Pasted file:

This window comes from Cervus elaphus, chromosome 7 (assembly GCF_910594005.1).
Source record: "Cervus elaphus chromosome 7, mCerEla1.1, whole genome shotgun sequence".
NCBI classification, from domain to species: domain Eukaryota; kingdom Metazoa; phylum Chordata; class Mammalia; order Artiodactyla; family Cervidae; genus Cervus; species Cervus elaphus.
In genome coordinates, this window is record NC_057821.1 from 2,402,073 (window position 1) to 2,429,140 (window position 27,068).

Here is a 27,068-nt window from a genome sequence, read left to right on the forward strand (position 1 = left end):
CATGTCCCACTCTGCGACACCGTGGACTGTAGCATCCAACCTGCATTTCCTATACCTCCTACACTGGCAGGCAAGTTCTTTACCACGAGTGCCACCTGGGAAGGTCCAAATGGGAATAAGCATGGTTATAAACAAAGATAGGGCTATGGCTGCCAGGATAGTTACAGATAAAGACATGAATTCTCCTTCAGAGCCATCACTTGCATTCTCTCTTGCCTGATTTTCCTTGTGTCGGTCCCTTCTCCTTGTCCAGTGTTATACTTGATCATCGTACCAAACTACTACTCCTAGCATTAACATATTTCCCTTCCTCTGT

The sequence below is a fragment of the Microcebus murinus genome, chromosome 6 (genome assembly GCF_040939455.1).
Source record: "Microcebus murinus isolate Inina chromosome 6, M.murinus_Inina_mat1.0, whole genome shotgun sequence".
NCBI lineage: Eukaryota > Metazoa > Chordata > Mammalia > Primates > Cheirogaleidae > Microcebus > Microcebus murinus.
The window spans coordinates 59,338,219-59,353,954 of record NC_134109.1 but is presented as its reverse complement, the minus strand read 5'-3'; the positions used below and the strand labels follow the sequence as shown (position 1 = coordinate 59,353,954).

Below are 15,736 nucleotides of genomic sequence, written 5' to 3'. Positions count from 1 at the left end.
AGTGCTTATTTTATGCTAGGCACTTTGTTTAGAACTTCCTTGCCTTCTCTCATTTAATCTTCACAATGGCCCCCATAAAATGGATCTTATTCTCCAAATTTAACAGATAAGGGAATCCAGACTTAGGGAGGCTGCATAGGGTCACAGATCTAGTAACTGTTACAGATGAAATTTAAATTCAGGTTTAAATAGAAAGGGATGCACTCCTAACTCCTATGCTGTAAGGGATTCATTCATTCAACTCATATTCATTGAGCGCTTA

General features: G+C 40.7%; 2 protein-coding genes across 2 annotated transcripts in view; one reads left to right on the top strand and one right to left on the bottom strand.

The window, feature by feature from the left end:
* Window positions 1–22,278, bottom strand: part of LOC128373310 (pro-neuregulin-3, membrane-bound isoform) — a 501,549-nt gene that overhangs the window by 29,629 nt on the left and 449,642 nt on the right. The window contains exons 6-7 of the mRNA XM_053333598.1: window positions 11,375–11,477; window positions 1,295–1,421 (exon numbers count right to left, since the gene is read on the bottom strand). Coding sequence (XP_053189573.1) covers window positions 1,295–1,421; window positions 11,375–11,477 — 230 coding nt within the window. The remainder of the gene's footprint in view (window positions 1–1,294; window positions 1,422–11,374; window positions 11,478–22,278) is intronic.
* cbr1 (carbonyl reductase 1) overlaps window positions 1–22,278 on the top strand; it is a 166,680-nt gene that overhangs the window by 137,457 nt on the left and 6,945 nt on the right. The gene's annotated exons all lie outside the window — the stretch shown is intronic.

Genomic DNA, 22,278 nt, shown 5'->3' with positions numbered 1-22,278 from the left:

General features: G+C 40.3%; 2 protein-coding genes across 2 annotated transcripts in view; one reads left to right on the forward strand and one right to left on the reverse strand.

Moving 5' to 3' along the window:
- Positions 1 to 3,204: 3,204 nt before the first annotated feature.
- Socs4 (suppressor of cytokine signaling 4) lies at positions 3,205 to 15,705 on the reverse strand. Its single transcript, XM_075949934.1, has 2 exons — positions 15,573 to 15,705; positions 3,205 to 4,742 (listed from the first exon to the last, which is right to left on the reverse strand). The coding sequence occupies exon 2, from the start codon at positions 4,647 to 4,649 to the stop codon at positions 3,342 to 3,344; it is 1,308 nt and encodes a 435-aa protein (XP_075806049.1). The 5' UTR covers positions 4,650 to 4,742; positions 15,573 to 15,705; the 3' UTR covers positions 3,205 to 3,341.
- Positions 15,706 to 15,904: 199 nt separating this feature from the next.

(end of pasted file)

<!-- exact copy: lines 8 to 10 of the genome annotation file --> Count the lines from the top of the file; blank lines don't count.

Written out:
Source record: "Microcebus murinus isolate Inina chromosome 6, M.murinus_Inina_mat1.0, whole genome shotgun sequence".
NCBI lineage: Eukaryota > Metazoa > Chordata > Mammalia > Primates > Cheirogaleidae > Microcebus > Microcebus murinus.
The window spans coordinates 59,338,219-59,353,954 of record NC_134109.1 but is presented as its reverse complement, the minus strand read 5'-3'; the positions used below and the strand labels follow the sequence as shown (position 1 = coordinate 59,353,954).